Triglyceride: high-density lipoprotein cholesterol ratio and risk of type 2 diabetes
Data from the Beijing Longitudinal Study of Aging indicate that the ratio of triglycerides to high-density lipoprotein cholesterol (TG:HDL-C) is associated with future risk of type 2 diabetes mellitus in the Chinese population. This analysis included data from 1,460 subjects (733 men and 727 women, mean age at baseline 68.8 years) followed for up to 25 years. Overall, the cumulative incidence of new-onset type 2 diabetes mellitus was 8.42 per 1000 person-years. Individuals with a time-dependent TG/HDL-C ratio of 1.31–1.74 and ≥1.75 had a 2.75- and 2.84-fold higher risk of developing type 2 diabetes mellitus, respectively, compared with those with a ratio <0.87. These findings indicate that the TG/HDL-C ratio is an independent risk factor for developing type 2 diabetes mellitus. The authors concluded that lowering the TG/HDL-C ratio may be a preventive measure against the development of type 2 diabetes mellitus in the general population, re-emphasizing the importance of monitoring the lipid profile in clinical practice.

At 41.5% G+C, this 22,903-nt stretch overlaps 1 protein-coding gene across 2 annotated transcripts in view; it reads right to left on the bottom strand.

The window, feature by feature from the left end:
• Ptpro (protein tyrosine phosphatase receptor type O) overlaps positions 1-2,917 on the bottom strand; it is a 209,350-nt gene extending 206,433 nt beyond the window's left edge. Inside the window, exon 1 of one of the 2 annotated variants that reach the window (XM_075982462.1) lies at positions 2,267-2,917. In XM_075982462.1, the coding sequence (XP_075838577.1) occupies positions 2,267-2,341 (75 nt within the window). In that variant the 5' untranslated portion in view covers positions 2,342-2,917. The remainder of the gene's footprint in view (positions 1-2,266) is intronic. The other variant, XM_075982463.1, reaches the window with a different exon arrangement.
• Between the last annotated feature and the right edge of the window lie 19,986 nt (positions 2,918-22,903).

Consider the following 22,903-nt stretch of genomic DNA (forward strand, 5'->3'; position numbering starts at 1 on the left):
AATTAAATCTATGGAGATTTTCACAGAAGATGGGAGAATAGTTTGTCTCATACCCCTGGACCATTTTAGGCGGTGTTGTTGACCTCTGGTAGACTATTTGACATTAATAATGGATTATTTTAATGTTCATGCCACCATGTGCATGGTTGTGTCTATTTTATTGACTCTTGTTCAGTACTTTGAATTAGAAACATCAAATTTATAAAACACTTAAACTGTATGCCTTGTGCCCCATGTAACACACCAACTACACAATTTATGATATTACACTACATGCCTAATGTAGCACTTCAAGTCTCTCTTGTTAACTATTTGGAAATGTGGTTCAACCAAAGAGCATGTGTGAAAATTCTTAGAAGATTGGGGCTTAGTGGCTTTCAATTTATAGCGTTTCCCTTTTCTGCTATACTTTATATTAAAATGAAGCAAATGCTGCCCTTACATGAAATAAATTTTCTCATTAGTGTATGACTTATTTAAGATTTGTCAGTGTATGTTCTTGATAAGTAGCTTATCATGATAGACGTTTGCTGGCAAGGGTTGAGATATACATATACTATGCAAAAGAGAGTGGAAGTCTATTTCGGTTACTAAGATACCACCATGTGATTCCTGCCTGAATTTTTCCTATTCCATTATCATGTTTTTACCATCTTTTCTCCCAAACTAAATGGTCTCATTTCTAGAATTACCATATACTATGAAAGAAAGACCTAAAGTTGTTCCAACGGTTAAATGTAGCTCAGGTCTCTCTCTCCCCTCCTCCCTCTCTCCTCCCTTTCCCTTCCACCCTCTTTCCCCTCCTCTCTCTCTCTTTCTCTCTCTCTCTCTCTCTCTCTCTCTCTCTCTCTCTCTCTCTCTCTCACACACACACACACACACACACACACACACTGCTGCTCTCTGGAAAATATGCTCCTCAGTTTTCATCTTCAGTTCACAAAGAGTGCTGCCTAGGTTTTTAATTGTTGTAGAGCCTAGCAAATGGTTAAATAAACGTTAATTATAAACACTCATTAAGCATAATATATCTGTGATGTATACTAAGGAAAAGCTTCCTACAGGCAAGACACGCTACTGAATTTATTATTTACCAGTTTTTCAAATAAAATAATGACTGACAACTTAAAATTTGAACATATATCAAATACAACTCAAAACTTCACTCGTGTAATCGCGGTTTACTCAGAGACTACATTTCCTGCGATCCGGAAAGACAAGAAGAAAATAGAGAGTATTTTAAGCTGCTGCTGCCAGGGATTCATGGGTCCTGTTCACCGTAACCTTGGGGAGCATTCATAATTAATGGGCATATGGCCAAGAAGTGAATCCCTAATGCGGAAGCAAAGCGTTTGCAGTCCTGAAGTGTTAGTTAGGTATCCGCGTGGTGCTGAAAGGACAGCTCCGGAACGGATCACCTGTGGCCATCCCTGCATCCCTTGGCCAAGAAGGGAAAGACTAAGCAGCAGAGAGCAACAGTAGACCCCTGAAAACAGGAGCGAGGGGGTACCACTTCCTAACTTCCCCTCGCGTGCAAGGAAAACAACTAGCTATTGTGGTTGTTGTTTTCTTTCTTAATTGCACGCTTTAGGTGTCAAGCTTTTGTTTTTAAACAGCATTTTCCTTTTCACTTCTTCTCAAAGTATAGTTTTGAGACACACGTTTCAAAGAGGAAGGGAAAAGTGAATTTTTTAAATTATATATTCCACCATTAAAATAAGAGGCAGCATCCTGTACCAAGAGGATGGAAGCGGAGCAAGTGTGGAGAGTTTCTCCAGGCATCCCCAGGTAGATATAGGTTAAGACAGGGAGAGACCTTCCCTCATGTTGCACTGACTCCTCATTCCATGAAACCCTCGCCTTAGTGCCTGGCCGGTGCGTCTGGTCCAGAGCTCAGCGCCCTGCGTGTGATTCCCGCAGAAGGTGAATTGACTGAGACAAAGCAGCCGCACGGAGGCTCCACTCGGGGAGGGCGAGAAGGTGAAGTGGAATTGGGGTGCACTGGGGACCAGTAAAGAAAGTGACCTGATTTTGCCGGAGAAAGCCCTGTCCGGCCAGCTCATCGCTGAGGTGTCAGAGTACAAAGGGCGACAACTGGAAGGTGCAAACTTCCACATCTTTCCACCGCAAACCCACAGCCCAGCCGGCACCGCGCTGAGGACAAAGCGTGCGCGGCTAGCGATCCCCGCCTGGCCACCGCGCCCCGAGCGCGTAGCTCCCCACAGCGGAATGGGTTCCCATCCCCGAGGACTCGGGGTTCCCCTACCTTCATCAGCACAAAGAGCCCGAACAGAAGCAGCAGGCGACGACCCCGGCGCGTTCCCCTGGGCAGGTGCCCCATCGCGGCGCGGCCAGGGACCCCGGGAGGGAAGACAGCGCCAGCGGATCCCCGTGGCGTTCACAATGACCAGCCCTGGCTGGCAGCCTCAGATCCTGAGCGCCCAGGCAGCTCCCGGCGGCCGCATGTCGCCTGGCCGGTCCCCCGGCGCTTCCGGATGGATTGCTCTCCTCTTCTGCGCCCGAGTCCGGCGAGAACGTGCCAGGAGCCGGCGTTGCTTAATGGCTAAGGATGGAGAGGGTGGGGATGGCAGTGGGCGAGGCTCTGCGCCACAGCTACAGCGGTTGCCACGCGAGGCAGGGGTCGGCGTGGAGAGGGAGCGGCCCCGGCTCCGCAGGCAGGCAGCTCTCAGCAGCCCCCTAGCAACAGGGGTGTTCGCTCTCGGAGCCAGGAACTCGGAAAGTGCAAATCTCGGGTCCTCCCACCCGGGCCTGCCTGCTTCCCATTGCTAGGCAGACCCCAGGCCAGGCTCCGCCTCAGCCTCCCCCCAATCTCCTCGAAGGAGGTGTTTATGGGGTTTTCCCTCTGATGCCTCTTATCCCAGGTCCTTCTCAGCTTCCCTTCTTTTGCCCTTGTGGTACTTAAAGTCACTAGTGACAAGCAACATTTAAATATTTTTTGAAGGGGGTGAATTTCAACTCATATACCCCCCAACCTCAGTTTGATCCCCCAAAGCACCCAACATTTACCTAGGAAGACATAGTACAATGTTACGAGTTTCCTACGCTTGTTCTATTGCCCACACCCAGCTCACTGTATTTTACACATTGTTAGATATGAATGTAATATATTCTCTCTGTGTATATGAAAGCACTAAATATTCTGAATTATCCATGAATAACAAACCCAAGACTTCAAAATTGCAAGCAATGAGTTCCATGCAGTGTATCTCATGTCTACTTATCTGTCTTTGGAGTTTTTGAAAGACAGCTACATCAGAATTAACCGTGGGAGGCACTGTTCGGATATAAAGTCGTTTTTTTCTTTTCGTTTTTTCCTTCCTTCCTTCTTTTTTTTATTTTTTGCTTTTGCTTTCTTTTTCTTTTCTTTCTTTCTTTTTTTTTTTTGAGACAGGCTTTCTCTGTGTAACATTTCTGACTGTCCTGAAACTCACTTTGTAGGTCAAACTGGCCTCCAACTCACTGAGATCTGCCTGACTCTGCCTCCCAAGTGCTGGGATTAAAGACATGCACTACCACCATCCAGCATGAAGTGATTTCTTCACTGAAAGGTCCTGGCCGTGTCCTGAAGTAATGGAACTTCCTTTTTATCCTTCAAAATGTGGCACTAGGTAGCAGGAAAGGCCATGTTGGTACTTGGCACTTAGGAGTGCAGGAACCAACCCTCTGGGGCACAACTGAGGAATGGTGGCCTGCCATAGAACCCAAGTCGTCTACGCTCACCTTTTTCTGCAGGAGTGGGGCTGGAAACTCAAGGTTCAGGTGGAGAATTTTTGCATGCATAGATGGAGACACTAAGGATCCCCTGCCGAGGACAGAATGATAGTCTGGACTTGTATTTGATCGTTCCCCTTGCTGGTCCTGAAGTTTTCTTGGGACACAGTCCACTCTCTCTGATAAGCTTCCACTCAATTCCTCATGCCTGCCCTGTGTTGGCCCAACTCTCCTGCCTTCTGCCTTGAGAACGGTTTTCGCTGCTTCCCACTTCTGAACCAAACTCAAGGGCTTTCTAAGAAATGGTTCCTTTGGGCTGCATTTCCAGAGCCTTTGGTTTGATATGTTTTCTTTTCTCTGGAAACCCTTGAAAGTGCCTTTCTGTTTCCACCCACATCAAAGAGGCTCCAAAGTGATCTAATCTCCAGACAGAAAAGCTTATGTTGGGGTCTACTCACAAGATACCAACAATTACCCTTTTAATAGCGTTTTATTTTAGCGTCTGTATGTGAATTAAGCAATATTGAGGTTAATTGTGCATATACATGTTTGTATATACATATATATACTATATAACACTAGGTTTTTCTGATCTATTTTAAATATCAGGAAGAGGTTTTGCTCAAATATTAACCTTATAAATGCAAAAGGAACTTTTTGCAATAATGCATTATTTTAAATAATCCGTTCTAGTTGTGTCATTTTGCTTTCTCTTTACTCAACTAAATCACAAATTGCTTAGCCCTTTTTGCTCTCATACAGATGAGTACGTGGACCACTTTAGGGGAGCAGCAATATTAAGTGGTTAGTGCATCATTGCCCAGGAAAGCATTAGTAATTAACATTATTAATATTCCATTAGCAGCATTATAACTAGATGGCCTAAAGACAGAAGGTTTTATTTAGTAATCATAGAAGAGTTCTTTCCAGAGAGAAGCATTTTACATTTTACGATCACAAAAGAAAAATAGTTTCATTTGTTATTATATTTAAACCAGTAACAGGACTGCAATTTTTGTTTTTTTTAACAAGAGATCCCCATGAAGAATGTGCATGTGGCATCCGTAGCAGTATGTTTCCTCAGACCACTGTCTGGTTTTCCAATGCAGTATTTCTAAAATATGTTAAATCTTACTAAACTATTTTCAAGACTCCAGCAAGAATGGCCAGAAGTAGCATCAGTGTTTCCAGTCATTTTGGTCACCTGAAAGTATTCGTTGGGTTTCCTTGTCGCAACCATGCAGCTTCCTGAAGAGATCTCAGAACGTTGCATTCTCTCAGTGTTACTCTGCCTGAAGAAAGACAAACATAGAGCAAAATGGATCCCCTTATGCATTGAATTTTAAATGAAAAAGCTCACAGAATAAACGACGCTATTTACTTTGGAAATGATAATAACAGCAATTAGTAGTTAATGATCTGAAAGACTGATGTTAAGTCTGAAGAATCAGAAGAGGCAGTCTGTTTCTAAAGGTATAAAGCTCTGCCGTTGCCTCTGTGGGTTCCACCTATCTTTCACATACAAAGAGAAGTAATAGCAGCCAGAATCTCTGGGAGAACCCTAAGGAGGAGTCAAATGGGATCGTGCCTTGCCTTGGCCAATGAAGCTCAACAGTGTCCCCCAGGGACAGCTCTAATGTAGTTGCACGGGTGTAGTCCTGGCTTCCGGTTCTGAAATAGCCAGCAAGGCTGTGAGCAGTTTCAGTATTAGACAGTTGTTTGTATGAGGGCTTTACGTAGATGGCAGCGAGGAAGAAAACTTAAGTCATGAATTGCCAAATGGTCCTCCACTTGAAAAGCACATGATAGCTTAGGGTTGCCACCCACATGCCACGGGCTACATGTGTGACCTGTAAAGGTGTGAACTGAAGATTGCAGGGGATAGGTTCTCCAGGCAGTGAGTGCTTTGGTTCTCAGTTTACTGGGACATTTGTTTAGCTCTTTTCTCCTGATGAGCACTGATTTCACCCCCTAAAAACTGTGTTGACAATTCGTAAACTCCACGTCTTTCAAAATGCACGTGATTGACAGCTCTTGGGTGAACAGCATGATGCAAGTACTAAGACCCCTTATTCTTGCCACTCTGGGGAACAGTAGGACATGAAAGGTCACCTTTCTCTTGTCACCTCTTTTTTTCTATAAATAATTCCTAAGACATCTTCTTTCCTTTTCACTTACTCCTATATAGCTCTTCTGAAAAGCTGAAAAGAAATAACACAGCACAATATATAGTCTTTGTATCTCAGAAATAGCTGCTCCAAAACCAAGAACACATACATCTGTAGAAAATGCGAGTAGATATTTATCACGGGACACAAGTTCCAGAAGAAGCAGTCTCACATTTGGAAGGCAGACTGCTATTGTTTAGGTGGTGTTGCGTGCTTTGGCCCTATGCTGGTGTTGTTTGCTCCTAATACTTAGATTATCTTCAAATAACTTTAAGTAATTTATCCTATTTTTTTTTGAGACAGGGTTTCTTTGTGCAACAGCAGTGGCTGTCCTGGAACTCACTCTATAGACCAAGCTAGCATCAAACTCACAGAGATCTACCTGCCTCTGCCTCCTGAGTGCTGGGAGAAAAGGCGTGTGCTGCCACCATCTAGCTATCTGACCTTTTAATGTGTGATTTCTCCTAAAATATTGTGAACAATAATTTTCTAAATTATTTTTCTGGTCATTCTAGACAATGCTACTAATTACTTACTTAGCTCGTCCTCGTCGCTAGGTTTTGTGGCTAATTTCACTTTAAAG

Association between the triglyceride to high-density lipoprotein cholesterol ratio and the risk of type 2 diabetes mellitus among Chinese elderly: the Beijing Longitudinal Study of Aging.
Zheng D, Li H, Ai F et al